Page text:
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Chicago White Sox

While the dominance of their early years has been diminished because of the infamous "Black Sox" scandal of 1919, the Chicago White Sox have quietly been one of the more exciting franchises in baseball for over a century. Just when everyone is ready to count them out, that's when the "Good Guys" strike. To make them even more admirable, they also hold ultimate bragging rights over their crosstown rivals, the Chicago Cubs. It was the South Siders who won the only all-Chicago World Series in 1906, and it's the Sox who have brought the Windy City its most recent world championship.

Proud winners of six American League pennants, the White Sox have also left an indelible mark on the entertainment aspect of the game. Owner Bill Veeck revolutionized the fan experience in the '60s with innovations such as light-up scoreboards, fireworks, and putting players' last names on the back of their jerseys. These experiments weren't always a success, though. Ideas such as having the team wear shorts or letting fans pay 98 cents for admission if they promised to destroy a bunch of disco records never quite caught on and were quickly done away with.

In 1959, led by the slick fielding duo of Nellie Fox and Luis Aparicio, the "Go Go" Sox captured their first American League pennant in 40 years. However, fans would have to wait until 1983 before seeing their team in the playoffs again. Under the guidance of manager Tony LaRussa, the '83 Sox won 99 games en route to a division title, and also famously were forced to don shorts for one game. In 1991, the White Sox moved into a revamped Comiskey Park, and along with the new digs, a new era of baseball arrived in the South Side.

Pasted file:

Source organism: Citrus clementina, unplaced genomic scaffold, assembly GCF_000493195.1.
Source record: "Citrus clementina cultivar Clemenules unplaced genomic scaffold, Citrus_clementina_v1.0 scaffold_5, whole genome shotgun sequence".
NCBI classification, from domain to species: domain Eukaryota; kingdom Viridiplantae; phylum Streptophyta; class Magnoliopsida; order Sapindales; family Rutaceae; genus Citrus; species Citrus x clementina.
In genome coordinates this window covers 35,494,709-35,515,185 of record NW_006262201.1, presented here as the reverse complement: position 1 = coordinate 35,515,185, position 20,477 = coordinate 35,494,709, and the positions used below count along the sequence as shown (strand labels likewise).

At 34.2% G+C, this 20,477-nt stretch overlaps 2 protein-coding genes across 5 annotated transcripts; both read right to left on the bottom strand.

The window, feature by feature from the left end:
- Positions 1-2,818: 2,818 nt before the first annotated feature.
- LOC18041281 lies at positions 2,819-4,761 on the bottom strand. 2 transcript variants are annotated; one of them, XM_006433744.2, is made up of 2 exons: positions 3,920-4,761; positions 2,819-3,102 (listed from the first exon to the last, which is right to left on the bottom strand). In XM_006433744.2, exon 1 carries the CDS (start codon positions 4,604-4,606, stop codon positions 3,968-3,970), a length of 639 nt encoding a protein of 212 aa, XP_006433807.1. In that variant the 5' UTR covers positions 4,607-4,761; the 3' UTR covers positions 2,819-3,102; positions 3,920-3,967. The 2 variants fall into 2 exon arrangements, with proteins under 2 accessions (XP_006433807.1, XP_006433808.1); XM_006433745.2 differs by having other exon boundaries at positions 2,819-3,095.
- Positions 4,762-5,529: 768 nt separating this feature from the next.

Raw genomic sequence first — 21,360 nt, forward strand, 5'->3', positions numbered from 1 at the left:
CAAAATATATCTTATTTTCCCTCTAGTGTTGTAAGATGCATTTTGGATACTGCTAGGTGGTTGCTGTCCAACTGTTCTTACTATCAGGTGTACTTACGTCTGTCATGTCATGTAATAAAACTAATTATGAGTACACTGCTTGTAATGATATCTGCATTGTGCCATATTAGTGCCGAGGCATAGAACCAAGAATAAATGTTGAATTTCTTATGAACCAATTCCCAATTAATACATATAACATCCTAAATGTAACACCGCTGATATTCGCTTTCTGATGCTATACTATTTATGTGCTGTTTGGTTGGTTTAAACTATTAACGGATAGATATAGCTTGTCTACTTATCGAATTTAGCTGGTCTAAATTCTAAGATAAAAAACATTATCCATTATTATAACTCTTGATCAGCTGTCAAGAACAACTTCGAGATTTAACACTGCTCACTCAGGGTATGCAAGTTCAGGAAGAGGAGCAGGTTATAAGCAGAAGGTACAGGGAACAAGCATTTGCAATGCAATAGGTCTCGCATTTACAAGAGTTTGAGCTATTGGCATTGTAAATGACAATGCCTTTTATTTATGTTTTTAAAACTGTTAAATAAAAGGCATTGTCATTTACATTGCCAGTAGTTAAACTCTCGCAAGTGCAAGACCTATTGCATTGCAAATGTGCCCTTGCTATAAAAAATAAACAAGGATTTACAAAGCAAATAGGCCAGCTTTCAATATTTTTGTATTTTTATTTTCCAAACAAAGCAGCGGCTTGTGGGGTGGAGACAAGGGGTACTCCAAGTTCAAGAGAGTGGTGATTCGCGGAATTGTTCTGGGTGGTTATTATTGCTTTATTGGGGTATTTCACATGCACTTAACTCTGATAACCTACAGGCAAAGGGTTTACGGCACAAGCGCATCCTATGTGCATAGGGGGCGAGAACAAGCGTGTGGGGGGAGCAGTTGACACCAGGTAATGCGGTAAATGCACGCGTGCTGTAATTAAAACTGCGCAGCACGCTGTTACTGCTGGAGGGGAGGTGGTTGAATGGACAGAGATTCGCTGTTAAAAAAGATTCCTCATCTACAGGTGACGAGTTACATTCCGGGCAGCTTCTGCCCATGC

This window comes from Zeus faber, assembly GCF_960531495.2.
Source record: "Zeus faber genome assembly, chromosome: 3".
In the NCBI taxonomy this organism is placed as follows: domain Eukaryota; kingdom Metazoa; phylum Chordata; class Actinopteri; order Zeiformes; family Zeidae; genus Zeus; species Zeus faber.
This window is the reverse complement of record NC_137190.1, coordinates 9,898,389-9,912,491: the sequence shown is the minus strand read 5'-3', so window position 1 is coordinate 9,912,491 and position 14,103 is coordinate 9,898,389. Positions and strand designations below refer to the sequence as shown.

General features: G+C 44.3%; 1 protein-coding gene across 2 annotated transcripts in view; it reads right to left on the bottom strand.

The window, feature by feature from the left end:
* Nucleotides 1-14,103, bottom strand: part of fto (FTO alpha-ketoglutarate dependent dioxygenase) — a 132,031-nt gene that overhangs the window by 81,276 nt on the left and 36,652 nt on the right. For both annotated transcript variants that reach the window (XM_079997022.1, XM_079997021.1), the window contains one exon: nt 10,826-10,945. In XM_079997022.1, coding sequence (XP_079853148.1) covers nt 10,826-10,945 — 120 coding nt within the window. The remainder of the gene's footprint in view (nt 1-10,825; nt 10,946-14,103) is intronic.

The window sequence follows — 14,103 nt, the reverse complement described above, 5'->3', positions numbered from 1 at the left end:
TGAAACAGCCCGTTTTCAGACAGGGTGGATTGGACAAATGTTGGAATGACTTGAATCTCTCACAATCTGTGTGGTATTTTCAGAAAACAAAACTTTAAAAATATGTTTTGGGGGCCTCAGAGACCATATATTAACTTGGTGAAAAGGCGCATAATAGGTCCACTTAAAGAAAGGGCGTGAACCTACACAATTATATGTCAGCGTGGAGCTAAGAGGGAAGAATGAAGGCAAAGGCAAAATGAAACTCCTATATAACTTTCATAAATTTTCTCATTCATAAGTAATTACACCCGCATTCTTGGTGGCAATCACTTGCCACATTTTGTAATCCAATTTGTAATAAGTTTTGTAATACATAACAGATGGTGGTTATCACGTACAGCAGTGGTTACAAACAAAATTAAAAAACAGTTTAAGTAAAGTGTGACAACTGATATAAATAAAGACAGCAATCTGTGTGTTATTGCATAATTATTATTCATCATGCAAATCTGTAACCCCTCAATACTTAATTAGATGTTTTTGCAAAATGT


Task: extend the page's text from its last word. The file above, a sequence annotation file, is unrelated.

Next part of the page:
First baseman Frank Thomas is the star who shone the brightest for White Sox teams of the '90s. "The Big Hurt" smacked 41 home runs and drove in 128 RBI in 1993 as Chicago booked their first trip to the playoffs in a decade. In 1994, Thomas was on pace for the Triple Crown, and the White Sox appeared poised for a title run. However, the labor strike in September forced a cancellation of the remainder of the season. On the strength of his 521 career home runs, lifetime batting average of .301, and two MVP awards, Thomas was elected to the Hall of Fame in 2014.

Finally, in 2005, the "Good Guys" caught fire at just the right time and roared through the playoffs. Losing only one game in October, Chicago made quick work of the Houston Astros in the Fall Classic and celebrated their first World Series championship since 1917.

The team from the South Side has had its ups and downs, but that hasn't stopped fans (including Barack Obama) from showing their support. In recent years, former players such as Ozzie Guillen and Robin Ventura have served as manager of the team, creating the sense that once you’re a member of the White Sox, you’re always a member of the White Sox.